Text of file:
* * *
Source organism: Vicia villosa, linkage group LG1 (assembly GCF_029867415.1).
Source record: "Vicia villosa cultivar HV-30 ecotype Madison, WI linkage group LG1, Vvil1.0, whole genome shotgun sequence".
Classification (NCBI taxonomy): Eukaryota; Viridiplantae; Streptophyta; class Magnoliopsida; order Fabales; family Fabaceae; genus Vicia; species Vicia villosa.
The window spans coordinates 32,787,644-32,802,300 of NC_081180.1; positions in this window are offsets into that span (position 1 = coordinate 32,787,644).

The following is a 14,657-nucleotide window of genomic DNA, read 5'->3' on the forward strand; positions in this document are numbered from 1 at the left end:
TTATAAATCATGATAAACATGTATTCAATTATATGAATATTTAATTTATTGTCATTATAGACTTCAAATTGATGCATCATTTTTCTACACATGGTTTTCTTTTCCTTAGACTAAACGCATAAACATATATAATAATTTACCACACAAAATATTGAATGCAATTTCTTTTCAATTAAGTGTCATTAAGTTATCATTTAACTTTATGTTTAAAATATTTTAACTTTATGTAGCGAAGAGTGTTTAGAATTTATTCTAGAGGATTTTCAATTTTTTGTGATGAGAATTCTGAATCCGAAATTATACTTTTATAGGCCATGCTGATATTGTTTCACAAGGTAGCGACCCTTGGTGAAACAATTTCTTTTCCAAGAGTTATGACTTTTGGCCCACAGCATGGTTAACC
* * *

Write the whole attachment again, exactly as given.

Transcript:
Source organism: Vicia villosa, linkage group LG1 (assembly GCF_029867415.1).
Source record: "Vicia villosa cultivar HV-30 ecotype Madison, WI linkage group LG1, Vvil1.0, whole genome shotgun sequence".
Classification (NCBI taxonomy): Eukaryota; Viridiplantae; Streptophyta; class Magnoliopsida; order Fabales; family Fabaceae; genus Vicia; species Vicia villosa.
The window spans coordinates 32,787,644-32,802,300 of NC_081180.1; positions in this window are offsets into that span (position 1 = coordinate 32,787,644).

The following is a 14,657-nucleotide window of genomic DNA, read 5'->3' on the forward strand; positions in this document are numbered from 1 at the left end:
TTATAAATCATGATAAACATGTATTCAATTATATGAATATTTAATTTATTGTCATTATAGACTTCAAATTGATGCATCATTTTTCTACACATGGTTTTCTTTTCCTTAGACTAAACGCATAAACATATATAATAATTTACCACACAAAATATTGAATGCAATTTCTTTTCAATTAAGTGTCATTAAGTTATCATTTAACTTTATGTTTAAAATATTTTAACTTTATGTAGCGAAGAGTGTTTAGAATTTATTCTAGAGGATTTTCAATTTTTTGTGATGAGAATTCTGAATCCGAAATTATACTTTTATAGGCCATGCTGATATTGTTTCACAAGGTAGCGACCCTTGGTGAAACAATTTCTTTTCCAAGAGTTATGACTTTTGGCCCACAGCATGGTTAACC